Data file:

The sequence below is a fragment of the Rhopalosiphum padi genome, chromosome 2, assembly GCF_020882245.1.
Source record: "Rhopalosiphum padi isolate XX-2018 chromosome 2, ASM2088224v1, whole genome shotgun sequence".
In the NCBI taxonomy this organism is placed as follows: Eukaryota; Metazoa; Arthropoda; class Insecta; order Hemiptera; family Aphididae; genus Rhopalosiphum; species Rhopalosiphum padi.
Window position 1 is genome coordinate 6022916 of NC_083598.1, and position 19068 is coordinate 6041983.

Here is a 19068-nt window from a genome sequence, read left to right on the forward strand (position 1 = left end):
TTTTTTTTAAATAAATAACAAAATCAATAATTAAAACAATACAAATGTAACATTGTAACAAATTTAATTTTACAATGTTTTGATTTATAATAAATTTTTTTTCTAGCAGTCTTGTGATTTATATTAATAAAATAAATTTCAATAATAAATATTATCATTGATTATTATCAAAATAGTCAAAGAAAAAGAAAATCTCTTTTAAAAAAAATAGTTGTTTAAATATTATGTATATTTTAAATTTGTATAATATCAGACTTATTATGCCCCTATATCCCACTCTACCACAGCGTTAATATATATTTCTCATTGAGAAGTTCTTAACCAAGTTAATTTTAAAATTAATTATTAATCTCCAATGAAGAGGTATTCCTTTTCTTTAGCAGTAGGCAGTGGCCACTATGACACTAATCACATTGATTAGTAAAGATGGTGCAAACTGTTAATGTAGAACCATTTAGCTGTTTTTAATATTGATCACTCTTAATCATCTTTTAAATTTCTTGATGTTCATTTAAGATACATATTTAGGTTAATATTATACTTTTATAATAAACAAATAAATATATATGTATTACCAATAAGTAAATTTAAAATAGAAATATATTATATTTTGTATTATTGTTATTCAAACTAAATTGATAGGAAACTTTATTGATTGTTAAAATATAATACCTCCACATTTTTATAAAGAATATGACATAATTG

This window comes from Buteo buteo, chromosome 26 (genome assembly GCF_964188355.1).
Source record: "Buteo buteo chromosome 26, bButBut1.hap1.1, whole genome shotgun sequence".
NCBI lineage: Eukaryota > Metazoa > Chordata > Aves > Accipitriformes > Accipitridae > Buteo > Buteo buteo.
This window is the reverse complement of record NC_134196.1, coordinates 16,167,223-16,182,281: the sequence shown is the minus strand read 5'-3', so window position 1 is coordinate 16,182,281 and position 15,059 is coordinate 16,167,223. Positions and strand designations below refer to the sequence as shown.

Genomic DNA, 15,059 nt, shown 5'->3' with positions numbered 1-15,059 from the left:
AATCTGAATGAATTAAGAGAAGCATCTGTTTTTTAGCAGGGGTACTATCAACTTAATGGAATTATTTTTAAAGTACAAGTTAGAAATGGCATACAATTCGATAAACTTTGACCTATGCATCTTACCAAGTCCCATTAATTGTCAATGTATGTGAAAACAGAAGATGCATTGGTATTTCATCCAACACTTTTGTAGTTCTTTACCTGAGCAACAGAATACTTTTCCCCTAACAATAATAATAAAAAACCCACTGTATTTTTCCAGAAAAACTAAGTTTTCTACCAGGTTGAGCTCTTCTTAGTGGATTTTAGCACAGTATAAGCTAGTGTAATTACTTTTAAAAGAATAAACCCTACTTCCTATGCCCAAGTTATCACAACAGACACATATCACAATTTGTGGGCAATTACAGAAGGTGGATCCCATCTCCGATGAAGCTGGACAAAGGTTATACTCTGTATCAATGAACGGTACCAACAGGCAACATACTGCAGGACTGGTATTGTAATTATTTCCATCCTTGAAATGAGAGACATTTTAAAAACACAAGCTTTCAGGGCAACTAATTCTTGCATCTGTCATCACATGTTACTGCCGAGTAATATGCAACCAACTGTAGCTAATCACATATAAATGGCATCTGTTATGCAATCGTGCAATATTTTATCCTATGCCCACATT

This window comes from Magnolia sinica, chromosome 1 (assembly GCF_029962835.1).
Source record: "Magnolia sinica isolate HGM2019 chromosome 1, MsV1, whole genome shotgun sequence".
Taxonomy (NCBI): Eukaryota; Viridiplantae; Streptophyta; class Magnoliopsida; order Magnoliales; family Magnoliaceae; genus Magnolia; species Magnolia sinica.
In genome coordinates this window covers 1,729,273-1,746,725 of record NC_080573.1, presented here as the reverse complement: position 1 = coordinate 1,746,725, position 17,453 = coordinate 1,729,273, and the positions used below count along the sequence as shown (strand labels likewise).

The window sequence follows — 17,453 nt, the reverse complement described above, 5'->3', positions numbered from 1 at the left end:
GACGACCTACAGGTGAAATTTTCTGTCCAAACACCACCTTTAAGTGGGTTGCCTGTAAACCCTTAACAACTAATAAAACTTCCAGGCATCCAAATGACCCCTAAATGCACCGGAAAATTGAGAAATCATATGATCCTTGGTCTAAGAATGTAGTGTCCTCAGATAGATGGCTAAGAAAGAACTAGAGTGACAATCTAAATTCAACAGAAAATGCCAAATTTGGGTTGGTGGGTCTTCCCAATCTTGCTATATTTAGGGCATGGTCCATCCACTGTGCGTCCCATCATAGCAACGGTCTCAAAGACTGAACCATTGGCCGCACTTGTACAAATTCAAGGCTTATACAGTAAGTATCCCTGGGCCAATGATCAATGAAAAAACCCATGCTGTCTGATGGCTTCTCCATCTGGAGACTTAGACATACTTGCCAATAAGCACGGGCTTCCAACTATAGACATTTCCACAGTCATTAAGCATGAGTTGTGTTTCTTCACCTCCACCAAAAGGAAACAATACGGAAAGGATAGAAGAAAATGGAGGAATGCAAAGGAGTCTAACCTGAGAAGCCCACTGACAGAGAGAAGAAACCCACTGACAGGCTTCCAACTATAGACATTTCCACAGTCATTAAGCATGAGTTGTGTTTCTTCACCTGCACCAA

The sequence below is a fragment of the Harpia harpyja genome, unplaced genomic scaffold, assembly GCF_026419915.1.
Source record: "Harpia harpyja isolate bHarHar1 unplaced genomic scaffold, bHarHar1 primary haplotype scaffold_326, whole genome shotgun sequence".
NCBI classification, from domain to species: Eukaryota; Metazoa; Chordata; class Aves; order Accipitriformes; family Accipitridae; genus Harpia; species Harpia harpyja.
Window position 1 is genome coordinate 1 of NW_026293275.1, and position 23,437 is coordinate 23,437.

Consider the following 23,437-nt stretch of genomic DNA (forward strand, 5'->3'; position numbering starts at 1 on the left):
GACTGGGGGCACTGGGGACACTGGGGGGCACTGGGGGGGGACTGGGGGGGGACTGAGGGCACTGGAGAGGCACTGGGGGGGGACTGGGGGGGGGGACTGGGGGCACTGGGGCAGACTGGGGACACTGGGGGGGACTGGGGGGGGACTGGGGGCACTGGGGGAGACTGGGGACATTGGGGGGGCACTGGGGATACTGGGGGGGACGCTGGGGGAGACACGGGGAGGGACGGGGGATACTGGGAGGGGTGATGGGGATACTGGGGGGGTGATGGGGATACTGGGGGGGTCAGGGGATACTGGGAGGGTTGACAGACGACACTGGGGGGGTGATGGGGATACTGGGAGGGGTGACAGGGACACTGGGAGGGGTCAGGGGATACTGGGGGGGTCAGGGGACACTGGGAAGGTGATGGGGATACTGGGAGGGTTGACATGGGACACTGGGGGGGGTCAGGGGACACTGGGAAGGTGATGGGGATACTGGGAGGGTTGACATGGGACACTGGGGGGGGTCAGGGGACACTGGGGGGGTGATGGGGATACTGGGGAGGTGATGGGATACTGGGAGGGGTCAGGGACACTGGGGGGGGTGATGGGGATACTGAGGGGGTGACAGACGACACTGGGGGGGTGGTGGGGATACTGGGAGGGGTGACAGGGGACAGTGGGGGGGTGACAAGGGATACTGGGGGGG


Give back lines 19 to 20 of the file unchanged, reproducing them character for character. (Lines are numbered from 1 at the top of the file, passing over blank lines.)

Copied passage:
The sequence below is a fragment of the Harpia harpyja genome, unplaced genomic scaffold, assembly GCF_026419915.1.
Source record: "Harpia harpyja isolate bHarHar1 unplaced genomic scaffold, bHarHar1 primary haplotype scaffold_326, whole genome shotgun sequence".